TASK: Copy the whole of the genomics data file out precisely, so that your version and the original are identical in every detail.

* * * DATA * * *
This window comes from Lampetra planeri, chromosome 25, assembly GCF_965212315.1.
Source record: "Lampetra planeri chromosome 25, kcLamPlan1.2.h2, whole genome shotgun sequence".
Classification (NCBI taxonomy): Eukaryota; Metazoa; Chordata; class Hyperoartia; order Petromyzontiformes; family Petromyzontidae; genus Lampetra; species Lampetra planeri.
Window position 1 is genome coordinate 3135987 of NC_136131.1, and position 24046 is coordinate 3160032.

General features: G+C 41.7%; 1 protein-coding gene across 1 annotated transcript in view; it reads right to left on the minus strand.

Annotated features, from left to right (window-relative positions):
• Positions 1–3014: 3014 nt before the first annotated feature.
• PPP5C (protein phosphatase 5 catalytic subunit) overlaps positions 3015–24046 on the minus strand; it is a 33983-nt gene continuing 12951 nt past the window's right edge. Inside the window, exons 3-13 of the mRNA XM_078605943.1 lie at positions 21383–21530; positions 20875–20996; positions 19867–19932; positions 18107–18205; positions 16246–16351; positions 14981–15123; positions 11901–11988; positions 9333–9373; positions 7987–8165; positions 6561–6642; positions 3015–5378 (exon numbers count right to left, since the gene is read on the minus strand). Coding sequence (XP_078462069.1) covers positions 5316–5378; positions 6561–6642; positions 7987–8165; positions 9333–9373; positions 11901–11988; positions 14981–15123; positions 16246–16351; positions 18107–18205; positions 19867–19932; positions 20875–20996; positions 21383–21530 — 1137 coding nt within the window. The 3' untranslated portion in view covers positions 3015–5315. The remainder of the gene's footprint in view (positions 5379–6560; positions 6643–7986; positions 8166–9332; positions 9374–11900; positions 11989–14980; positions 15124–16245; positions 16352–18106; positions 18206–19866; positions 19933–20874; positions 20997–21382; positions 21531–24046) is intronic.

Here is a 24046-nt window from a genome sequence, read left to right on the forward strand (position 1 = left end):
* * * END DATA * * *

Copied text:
This window comes from Lampetra planeri, chromosome 25, assembly GCF_965212315.1.
Source record: "Lampetra planeri chromosome 25, kcLamPlan1.2.h2, whole genome shotgun sequence".
Classification (NCBI taxonomy): Eukaryota; Metazoa; Chordata; class Hyperoartia; order Petromyzontiformes; family Petromyzontidae; genus Lampetra; species Lampetra planeri.
Window position 1 is genome coordinate 3135987 of NC_136131.1, and position 24046 is coordinate 3160032.

General features: G+C 41.7%; 1 protein-coding gene across 1 annotated transcript in view; it reads right to left on the minus strand.

Annotated features, from left to right (window-relative positions):
• Positions 1–3014: 3014 nt before the first annotated feature.
• PPP5C (protein phosphatase 5 catalytic subunit) overlaps positions 3015–24046 on the minus strand; it is a 33983-nt gene continuing 12951 nt past the window's right edge. Inside the window, exons 3-13 of the mRNA XM_078605943.1 lie at positions 21383–21530; positions 20875–20996; positions 19867–19932; positions 18107–18205; positions 16246–16351; positions 14981–15123; positions 11901–11988; positions 9333–9373; positions 7987–8165; positions 6561–6642; positions 3015–5378 (exon numbers count right to left, since the gene is read on the minus strand). Coding sequence (XP_078462069.1) covers positions 5316–5378; positions 6561–6642; positions 7987–8165; positions 9333–9373; positions 11901–11988; positions 14981–15123; positions 16246–16351; positions 18107–18205; positions 19867–19932; positions 20875–20996; positions 21383–21530 — 1137 coding nt within the window. The 3' untranslated portion in view covers positions 3015–5315. The remainder of the gene's footprint in view (positions 5379–6560; positions 6643–7986; positions 8166–9332; positions 9374–11900; positions 11989–14980; positions 15124–16245; positions 16352–18106; positions 18206–19866; positions 19933–20874; positions 20997–21382; positions 21531–24046) is intronic.

Here is a 24046-nt window from a genome sequence, read left to right on the forward strand (position 1 = left end):